by Michael Shindler (August 2020)
Egon Schiele, Setting Sun, 1913
On the water’s face we arrive bubbling in blood, falling like dew,
Men wailing, nature wept alive, passing in a parental hue,
Their faces, a brother’s keeper, their names the murmur of a note
In the wavering of the sprawl,
Its years going deeper
Than all the lot of them that float, thrust up into the air to fall.
Though some wander before they yield their spot upon the water’s face,
Now all smooth, now wrinkled, now healed, now forgetting age, forging grace,
But youths drifting go restlessly till a raindrop falls from on high
And they fly in the froth and fade,
Though some go heedlessly,
Though light beats through gaps in the sky and they descend in cooling shade.
Yet some with swelling chasms dance, glinting with stars at their station,
In time with thunder claps by chance, their keeping strange as creation,
Kept now from a nothingness just as it was from nothingness drawn
Like a vapor by heaven’s flame,
Less than a bit of dust,
In the sway of celestial brawn—a smudge in the horizon’s frame.
It is the dream recalled at noon, now fine drama, now a blunder,
A green fire blowing past the moon, now gleaming, now gone, a wonder,
But this is the way, highs and lows, lights and shadows in a motion,
Dancing abreast, cheering the truth:
Our father, he upthrows,
The earth, makes beds of the ocean, where a long rest will yield new youth.
But when we wake, we curse at death for what in little sleeps he takes,
At night, as we draw in his breath, while we lay, though all the world shakes,
Held in an unseen steadiness, his living got in what is done,
What were our words are turned his creed,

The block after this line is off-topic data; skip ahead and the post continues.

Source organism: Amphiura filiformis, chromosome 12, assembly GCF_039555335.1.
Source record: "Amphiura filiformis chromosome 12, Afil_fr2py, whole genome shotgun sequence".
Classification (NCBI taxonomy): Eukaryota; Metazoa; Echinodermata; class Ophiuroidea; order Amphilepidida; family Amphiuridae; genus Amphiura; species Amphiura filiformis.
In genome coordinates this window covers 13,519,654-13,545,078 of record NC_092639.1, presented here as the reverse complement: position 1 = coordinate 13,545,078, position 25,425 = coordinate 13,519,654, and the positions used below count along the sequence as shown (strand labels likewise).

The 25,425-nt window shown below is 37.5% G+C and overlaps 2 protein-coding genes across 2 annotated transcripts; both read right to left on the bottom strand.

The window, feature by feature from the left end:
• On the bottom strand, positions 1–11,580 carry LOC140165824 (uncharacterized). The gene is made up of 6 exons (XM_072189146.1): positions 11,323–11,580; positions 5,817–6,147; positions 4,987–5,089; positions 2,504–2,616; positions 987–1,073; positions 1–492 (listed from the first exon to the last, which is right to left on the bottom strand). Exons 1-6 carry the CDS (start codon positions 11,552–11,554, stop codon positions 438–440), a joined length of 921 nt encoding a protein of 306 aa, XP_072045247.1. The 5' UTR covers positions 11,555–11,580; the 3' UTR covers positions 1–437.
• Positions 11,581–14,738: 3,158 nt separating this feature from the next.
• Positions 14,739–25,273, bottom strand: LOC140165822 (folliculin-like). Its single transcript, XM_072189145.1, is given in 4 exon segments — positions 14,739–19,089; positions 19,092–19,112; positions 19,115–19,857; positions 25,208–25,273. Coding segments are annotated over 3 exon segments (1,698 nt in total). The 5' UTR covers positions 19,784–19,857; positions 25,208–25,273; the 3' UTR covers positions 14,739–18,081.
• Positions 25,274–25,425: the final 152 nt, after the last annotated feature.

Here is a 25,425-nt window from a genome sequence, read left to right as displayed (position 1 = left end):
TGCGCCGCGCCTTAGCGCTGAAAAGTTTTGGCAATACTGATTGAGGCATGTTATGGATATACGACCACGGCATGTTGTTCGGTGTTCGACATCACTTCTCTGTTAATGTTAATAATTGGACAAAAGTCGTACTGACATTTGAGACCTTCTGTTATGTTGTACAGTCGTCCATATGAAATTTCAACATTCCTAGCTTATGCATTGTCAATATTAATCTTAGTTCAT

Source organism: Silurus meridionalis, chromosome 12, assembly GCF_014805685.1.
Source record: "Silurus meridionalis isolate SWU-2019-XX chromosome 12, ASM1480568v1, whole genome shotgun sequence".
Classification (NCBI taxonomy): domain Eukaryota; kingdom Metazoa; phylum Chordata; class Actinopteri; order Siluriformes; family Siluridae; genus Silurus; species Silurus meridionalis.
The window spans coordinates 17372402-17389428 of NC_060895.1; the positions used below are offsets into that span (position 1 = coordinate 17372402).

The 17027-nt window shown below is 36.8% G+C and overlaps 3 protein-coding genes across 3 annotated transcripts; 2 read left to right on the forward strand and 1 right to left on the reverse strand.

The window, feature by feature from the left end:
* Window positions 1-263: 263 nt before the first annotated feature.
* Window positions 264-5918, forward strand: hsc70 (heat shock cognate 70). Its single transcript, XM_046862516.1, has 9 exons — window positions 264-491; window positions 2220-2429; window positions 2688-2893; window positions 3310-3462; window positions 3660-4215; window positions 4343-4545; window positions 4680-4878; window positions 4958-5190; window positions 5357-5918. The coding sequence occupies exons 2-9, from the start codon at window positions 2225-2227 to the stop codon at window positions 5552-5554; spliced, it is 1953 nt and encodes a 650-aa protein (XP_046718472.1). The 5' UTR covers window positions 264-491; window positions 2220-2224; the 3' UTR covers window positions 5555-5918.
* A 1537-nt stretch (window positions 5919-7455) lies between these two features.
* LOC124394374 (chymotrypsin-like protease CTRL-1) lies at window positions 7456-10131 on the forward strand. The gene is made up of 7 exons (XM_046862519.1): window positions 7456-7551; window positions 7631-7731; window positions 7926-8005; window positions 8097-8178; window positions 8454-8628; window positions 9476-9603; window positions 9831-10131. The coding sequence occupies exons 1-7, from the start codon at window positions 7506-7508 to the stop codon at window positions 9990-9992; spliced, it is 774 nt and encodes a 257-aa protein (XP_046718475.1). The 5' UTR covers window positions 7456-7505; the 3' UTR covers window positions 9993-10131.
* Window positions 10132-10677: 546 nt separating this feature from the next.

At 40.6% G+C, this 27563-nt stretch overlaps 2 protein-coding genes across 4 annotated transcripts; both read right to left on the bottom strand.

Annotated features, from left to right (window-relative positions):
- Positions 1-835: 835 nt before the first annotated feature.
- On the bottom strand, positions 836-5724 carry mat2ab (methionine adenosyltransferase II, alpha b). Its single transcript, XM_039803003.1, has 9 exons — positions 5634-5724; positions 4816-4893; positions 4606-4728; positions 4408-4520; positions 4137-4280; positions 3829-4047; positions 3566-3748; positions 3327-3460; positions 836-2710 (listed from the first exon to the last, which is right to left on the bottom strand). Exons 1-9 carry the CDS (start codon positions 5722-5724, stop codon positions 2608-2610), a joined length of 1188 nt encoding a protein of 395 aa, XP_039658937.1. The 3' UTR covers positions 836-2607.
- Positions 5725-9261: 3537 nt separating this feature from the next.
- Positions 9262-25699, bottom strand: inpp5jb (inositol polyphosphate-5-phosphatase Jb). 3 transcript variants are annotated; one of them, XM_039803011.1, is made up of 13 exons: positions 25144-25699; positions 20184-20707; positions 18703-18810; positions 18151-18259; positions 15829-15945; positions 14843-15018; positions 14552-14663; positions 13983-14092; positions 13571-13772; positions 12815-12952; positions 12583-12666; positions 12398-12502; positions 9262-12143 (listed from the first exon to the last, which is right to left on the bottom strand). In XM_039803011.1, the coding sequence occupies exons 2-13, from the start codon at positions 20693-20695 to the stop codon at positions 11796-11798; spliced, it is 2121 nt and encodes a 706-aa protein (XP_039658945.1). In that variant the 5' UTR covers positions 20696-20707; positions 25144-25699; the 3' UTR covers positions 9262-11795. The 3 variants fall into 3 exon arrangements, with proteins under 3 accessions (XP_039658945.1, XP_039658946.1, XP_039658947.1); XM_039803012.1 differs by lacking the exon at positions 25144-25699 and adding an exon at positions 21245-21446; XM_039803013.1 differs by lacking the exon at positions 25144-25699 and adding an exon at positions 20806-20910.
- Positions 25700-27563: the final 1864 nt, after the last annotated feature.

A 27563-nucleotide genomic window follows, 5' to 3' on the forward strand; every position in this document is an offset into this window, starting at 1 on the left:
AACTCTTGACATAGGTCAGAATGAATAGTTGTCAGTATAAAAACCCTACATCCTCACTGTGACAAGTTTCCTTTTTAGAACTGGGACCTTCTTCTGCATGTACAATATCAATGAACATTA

Our thinking his genius,
Our hates his hopes, our fate his fun—what the day would give, that we cede.
Death, our bedfellow, sometime lord, stepfather to the wave crashing
As sun and sea come to concord, upon our lives, ever lashing
The shore, always sculpting away at strange sorrows, the year’s corners:
Fall with its fruit, Winter its cold,
What we for hunger pay,
Spring funeral crowns for mourners—and Summer briars twisting gold.
So nature rests upon the bones and from punishment yawns of tire
Below the expanse, rising groans, its chains compassing flesh and fire,
Belting the sea, the stars in wait, keeping the dry land from mayhem,
And though they in their great strains sigh,
They are all sure as fate.
—Blessed are they that take hold of them and grasp toward their judge to die.
Michael Shindler is a writer living in Washington, DC. His work has appeared in publications including The American Conservative, The American Spectator, National Review Online, New English Review, University Bookman, and Providence. Follow him on Twitter @MichaelShindler.
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